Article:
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Point cloud data processing

Project description

PDAL Python support allows you to process data with PDAL into Numpy arrays. It provides a PDAL extension module to control Python interaction with PDAL. Additionally, you can use it to fetch schema and metadata from PDAL operations.

Installation

PyPI

PDAL Python support is installable via PyPI:

pip install PDAL

GitHub

The repository for PDAL’s Python extension is available at https://github.com/PDAL/python

Python support released independently from PDAL itself as of PDAL 1.7.

Usage

Simple

Given the following pipeline, which simply reads an ASPRS LAS file and sorts it by the X dimension:

json = """
{
  "pipeline": [
    "1.2-with-color.las",
    {
        "type": "filters.sort",
        "dimension": "X"
    }
  ]
}"""

import pdal
pipeline = pdal.Pipeline(json)
count = pipeline.execute()
arrays = pipeline.arrays
metadata = pipeline.metadata
log = pipeline.log

Programmatic Pipeline Construction

The previous example specified the pipeline as a JSON string. Alternatively, a pipeline can be constructed by creating Stage instances and piping them together. For example, the previous pipeline can be specified as:

pipeline = pdal.Reader("1.2-with-color.las") | pdal.Filter.sort(dimension="X")

Stage Objects

  • A stage is an instance of pdal.Reader, pdal.Filter or pdal.Writer.
  • A stage can be instantiated by passing as keyword arguments the options applicable to the respective PDAL stage. For more on PDAL stages and their options, check the PDAL documentation on Stage Objects.
    • The filename option of Readers and Writers as well as the type option of Filters can be passed positionally as the first argument.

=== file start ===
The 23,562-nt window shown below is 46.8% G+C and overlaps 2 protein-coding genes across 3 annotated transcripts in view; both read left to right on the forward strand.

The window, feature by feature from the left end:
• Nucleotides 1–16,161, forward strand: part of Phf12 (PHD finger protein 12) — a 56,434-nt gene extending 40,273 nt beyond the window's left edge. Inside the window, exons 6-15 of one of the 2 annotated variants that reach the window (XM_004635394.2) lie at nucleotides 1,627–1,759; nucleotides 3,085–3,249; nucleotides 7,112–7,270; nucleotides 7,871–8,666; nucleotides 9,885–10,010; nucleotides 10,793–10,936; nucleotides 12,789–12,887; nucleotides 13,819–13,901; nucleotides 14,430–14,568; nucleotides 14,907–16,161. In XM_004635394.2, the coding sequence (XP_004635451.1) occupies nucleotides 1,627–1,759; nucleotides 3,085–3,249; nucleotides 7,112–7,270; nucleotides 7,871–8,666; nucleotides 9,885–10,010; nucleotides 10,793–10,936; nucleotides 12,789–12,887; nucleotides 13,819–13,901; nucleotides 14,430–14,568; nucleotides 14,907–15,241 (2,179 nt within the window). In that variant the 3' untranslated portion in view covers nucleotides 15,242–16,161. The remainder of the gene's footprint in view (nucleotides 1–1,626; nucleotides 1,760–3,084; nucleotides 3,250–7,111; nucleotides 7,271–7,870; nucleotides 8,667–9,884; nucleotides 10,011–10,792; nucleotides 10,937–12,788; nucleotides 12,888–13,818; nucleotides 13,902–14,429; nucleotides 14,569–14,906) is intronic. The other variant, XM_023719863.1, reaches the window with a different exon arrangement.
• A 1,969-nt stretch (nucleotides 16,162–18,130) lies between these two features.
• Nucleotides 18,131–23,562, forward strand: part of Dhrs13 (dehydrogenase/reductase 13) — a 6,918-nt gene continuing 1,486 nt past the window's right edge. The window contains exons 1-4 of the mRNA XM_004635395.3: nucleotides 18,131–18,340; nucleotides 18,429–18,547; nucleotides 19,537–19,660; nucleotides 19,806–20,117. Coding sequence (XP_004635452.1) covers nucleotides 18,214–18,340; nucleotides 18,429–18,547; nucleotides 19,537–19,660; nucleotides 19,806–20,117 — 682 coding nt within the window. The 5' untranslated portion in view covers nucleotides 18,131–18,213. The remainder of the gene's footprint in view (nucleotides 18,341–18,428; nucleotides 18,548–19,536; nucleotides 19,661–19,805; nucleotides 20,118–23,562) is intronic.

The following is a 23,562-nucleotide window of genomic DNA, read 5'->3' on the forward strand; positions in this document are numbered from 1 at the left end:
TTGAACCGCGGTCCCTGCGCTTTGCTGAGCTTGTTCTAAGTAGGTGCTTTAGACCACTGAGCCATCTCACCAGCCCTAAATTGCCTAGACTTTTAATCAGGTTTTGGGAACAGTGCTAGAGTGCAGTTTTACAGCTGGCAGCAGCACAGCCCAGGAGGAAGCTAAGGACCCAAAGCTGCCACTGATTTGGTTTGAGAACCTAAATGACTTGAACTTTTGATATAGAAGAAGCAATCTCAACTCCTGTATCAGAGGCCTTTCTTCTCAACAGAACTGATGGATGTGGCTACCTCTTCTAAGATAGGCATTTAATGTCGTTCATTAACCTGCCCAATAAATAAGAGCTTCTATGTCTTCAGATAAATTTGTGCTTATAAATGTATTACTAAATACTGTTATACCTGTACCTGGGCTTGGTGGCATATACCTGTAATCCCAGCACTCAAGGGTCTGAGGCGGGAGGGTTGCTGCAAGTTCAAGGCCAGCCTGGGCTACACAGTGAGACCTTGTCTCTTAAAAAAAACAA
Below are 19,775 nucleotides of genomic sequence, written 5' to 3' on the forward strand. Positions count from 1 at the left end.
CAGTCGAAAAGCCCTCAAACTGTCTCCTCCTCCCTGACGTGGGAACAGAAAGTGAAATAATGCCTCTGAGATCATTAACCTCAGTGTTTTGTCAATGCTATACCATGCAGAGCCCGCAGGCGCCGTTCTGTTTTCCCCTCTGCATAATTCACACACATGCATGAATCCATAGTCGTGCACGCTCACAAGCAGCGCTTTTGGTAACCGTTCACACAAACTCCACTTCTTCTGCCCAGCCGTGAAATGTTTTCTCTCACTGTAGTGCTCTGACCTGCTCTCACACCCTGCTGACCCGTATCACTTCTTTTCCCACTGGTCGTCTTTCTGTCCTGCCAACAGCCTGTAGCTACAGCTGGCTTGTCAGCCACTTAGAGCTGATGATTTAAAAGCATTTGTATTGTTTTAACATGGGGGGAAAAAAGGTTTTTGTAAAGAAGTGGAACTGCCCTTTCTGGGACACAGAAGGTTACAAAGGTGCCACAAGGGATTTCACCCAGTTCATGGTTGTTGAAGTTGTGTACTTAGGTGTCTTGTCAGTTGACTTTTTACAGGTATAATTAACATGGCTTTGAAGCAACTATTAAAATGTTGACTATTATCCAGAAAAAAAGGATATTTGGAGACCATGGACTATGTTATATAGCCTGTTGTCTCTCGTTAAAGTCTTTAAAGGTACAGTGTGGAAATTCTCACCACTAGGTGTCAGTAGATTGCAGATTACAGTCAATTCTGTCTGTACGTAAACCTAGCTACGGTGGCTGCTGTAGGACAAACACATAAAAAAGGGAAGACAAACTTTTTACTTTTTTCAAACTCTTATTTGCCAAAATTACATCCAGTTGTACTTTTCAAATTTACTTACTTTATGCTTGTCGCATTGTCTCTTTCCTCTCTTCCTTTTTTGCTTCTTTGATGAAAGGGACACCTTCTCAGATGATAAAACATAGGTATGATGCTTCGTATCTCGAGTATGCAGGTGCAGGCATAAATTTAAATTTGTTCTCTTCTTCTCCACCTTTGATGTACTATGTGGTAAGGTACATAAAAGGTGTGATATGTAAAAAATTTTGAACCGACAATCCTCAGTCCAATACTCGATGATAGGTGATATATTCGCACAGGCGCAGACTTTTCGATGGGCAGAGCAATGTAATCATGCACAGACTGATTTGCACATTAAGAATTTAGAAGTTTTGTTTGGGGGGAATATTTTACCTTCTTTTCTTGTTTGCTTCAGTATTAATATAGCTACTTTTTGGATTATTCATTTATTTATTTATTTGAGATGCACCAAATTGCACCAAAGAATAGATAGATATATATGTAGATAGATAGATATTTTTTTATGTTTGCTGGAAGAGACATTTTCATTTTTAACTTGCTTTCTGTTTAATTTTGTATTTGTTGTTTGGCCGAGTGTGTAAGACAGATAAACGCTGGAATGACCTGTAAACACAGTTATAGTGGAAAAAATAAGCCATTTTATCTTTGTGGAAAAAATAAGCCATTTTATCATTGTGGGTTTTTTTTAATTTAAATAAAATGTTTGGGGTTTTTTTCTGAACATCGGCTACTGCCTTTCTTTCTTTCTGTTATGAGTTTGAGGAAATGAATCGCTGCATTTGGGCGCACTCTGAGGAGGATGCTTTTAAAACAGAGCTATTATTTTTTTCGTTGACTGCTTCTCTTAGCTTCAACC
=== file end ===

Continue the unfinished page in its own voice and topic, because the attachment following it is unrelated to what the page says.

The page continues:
• The inputs option specifies a sequence of stages to be set as input to the current stage. Each input can be either the string tag of another stage, or the Stage instance itself.
  • The Reader, Filter and Writer classes come with static methods for all the respective PDAL drivers. For example, pdal.Filter.head() is a shortcut for pdal.Filter(type="filters.head"). These methods are auto-generated by introspecting pdal and the available options are included in each method’s docstring:
>>> help(pdal.Filter.head)
Help on function head in module pdal.pipeline:

head(**kwargs)
    Return N points from beginning of the point cloud.

    user_data: User JSON
    log: Debug output filename
    option_file: File from which to read additional options
    where: Expression describing points to be passed to this filter
    where_merge='auto': If 'where' option is set, describes how skipped points should be merged with kept points in standard mode.
    count='10': Number of points to return from beginning.  If 'invert' is true, number of points to drop from the beginning.
    invert='false': If true, 'count' specifies the number of points to skip from the beginning.

Pipeline Objects

A pdal.Pipeline instance can be created from:

  • a JSON string: Pipeline(json_string)
  • a sequence of Stage instances: Pipeline([stage1, stage2])
  • a single Stage with the Stage.pipeline method: stage.pipeline()
  • nothing: Pipeline() creates a pipeline with no stages.
  • joining Stage and/or other Pipeline instances together with the pipe operator (|):
    • stage1 | stage2
    • stage1 | pipeline1